Can a Donor-Advised Fund Supercharge Your Giving?
If you've never heard of a Donor-Advised Fund (DAF), you're not alone. In a world of IRAs, 401(k)s, HSAs, etc., it's easy to get lost in the jargon. But for someone who's charitably inclined, a donor-advised fund may help you to "supercharge" your giving - allowing you to save on taxes and therefore pass more funds on to your favorite charities. For this reason, DAF's have grown rapidly in the past several years. By the end of 2018, there were 728,563 donor-advised funds in the country, holding over $121 billion in assets*.
So what is a donor-advised fund?
A donor-advised fund is an investment account held by a registered charity, such as Regal Charitable. When you establish the fund and make your first charitable gift, you become the Donor and Grant Advisor to the fund. The funds may then be invested according to your recommendations, and growth in the account is tax-free. When you wish to send funds to your favorite charities, you can recommend a grant from the fund on a one-time or recurring basis. The administrator will first check that your grant is for a 501(c)(3) charitable recipient or other eligible entity (such as a school district). Then, they will send the check to the charity either recognizing you, or anonymously if you choose.
What are the tax advantages?
There are two primary tax advantages to the donor; in addition to these, the funds within the account grow free of capital gains and other taxes.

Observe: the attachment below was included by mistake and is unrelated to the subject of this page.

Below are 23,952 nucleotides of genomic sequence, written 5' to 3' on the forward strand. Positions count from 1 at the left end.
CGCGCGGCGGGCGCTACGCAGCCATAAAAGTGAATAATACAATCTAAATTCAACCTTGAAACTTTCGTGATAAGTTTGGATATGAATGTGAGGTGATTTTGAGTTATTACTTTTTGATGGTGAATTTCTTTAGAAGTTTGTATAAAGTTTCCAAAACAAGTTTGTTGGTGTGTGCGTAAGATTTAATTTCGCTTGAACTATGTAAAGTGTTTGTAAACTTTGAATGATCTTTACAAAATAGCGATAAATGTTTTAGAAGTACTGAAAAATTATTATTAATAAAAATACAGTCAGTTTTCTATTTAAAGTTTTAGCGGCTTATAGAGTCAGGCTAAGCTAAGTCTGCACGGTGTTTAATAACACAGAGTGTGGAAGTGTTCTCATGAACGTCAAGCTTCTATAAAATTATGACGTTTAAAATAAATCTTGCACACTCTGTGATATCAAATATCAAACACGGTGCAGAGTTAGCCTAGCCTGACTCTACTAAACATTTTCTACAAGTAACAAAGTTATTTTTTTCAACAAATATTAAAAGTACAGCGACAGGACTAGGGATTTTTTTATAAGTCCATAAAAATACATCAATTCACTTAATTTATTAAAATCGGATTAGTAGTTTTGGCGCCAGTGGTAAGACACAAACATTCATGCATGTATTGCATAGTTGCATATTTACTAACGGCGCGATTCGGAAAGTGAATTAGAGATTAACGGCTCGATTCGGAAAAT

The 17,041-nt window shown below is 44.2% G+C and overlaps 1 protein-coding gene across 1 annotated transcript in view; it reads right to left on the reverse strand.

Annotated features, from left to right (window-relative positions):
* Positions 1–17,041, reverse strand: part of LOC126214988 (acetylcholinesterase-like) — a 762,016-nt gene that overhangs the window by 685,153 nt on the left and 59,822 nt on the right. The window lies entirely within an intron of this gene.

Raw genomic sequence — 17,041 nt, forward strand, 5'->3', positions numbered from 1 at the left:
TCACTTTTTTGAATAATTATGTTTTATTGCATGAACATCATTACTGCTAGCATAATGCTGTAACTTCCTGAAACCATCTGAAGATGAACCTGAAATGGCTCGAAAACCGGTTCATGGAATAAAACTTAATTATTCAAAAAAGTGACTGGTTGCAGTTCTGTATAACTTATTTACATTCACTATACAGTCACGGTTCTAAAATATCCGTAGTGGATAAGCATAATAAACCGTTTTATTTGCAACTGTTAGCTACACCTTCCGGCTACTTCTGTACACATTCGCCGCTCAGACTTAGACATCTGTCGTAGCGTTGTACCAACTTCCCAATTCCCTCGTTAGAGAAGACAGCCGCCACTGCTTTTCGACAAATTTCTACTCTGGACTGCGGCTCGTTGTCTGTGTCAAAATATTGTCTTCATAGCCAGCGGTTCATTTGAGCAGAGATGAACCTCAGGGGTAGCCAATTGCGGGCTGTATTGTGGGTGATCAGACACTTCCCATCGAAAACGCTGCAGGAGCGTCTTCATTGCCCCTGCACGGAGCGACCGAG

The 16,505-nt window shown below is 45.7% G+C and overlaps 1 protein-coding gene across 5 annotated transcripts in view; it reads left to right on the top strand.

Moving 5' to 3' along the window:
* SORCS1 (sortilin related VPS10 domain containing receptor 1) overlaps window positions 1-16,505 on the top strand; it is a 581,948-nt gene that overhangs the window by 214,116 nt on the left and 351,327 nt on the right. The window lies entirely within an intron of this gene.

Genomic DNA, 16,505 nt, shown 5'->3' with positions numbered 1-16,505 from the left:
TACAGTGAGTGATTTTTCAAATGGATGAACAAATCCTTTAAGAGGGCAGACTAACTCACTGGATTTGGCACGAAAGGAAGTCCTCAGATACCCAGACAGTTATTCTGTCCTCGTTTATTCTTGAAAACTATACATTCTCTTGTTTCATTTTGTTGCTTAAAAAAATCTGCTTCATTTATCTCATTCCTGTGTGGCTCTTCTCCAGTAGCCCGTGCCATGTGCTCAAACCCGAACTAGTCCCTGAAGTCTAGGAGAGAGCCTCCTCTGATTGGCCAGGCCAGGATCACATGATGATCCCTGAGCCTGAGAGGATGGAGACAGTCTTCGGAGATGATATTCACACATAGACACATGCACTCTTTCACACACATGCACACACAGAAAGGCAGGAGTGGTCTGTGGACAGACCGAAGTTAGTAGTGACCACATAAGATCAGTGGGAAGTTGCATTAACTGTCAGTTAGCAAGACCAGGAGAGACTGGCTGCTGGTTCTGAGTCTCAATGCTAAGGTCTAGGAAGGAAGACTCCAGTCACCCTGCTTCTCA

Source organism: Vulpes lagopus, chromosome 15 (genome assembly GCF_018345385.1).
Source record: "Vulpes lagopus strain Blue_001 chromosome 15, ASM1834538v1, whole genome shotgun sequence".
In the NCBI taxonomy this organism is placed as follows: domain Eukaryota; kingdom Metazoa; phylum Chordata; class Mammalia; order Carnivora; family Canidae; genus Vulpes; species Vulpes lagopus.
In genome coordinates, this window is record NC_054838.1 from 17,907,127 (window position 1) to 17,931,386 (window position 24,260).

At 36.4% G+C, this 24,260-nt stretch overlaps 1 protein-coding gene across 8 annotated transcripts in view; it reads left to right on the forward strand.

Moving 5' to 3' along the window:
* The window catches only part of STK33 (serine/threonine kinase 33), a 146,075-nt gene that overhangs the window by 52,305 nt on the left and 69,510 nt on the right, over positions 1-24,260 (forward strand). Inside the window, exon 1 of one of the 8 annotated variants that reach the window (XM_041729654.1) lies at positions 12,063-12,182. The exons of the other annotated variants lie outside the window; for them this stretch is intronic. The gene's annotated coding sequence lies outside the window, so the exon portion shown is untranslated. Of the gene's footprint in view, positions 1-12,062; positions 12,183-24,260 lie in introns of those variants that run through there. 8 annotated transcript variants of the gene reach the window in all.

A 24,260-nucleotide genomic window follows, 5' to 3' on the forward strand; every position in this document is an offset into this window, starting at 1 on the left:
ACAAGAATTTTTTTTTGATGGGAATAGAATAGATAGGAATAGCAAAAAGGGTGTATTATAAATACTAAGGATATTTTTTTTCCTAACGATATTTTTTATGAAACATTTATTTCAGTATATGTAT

Income tax deduction
You receive a charitable deduction in the year you donate to the DAF. Therefore, this can be very helpful to people who are either a) looking to offset other income from this year, or b) who typically donate to charities, but don't give enough in a single year to itemize their taxes. If you have the savings or assets to make a large donation in a single year, you can itemize to take advantage of the charitable deduction, and spread the grants over the following years.
For example: Fred and Suzie typically earn $120,000 per year and donate $10,000 to charity. In 2020, the joint standard deduction is $24,800, so they would normally take the standard deduction and wouldn't receive the tax benefits of the donation. However, Fred and Suzie have $40,000 in savings that can be donated to a Donor-Advised Fund in 2020. Now they can itemize their deductions and take full advantage of the $40,000 charitable gift. They can either use this fund to make grants over the next several years, instead of making their normal donations out of income, or they can allow the fund to grow.
Avoidance of capital gains taxes
Example: Fred and Suzie, instead of donating cash, looked to their brokerage account. They had purchased stock ABC about 10 years ago, and their original $20,000 investment had now grown to $40,000. By donating ABC directly to the donor-advised fund, they receive a $40,000 charitable deduction and have avoided the capital gains taxes on $20,000 in growth. If Fred and Suzie still wish to own stock ABC and have sufficient bank savings, they can then re-purchase stock ABC in their brokerage account and have now increased their cost basis to $40,000.